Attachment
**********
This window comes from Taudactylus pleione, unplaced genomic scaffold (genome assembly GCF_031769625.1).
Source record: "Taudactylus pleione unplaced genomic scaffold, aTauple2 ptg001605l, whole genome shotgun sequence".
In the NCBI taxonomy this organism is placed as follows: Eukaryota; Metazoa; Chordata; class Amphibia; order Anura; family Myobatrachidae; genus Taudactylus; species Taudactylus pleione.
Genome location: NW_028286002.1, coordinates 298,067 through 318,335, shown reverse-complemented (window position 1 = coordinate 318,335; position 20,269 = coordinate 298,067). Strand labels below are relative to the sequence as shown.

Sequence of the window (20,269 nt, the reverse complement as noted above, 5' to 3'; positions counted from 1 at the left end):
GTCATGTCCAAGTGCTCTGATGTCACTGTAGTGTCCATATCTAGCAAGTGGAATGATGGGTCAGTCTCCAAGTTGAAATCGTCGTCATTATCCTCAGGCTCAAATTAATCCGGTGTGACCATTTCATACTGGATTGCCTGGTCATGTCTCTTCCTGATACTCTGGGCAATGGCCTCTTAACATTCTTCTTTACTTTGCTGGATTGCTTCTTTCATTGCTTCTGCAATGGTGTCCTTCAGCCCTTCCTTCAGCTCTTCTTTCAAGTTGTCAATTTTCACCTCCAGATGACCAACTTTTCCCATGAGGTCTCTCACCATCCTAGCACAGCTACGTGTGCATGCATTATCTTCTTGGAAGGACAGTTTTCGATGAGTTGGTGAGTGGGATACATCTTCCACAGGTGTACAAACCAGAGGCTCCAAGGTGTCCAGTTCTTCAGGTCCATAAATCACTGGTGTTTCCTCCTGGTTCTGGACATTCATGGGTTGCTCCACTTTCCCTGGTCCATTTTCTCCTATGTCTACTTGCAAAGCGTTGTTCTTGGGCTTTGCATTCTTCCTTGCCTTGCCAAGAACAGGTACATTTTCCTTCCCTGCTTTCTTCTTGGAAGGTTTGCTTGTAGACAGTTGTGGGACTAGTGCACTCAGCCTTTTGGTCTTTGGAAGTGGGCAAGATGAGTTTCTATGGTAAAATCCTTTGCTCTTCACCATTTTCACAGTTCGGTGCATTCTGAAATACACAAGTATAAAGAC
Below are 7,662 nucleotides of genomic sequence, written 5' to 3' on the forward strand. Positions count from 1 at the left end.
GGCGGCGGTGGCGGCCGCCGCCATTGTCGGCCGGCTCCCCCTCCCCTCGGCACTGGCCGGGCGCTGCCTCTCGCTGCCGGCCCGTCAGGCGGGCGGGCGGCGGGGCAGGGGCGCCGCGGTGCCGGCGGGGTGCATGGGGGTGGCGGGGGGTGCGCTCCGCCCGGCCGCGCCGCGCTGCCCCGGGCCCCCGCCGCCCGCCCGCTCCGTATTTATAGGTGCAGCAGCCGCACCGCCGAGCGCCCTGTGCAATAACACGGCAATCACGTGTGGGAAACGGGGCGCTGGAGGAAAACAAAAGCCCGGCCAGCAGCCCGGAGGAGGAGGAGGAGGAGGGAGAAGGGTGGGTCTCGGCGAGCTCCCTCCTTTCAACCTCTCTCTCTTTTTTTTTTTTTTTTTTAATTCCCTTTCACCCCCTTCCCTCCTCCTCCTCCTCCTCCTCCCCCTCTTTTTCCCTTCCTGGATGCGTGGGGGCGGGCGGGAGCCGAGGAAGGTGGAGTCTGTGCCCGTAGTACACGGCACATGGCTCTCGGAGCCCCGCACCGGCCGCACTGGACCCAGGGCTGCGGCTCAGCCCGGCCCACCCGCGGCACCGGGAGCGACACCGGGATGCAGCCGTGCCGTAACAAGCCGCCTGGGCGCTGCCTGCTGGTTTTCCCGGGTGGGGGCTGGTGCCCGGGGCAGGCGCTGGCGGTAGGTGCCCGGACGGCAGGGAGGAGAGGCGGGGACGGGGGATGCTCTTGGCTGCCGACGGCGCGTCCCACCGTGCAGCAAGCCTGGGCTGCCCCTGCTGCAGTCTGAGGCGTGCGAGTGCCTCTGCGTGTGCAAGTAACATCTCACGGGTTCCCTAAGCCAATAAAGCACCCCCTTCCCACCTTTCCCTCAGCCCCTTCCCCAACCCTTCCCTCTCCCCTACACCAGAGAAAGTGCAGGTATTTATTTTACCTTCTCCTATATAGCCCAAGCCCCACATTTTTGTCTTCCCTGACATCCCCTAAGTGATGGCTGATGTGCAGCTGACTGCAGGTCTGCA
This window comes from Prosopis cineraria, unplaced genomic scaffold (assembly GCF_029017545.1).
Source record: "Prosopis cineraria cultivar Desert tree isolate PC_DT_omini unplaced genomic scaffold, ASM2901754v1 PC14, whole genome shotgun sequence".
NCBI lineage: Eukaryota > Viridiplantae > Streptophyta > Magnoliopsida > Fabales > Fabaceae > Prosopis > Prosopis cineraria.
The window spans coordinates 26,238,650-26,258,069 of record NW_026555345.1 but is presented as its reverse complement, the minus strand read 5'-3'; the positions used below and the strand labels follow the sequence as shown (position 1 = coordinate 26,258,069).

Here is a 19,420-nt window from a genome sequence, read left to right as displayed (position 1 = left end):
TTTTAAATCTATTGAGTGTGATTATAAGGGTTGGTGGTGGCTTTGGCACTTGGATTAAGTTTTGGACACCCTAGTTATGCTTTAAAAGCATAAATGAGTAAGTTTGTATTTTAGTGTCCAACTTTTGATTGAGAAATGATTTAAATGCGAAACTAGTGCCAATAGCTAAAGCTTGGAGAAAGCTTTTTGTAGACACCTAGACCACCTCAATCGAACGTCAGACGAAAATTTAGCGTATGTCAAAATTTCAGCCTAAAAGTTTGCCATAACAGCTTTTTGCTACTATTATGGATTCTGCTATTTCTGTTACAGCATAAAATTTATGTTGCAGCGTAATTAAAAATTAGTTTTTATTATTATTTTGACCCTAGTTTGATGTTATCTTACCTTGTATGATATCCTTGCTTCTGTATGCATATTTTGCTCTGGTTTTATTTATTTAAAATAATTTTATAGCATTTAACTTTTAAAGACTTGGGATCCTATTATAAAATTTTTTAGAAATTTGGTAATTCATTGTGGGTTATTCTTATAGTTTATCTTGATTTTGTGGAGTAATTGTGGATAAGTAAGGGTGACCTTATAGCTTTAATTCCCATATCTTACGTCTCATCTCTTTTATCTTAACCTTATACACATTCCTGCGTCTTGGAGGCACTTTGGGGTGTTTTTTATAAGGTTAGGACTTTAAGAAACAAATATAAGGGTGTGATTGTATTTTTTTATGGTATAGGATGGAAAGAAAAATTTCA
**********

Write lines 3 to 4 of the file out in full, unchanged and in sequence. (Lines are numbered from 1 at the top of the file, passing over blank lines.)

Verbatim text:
In the NCBI taxonomy this organism is placed as follows: Eukaryota; Metazoa; Chordata; class Amphibia; order Anura; family Myobatrachidae; genus Taudactylus; species Taudactylus pleione.
Genome location: NW_028286002.1, coordinates 298,067 through 318,335, shown reverse-complemented (window position 1 = coordinate 318,335; position 20,269 = coordinate 298,067). Strand labels below are relative to the sequence as shown.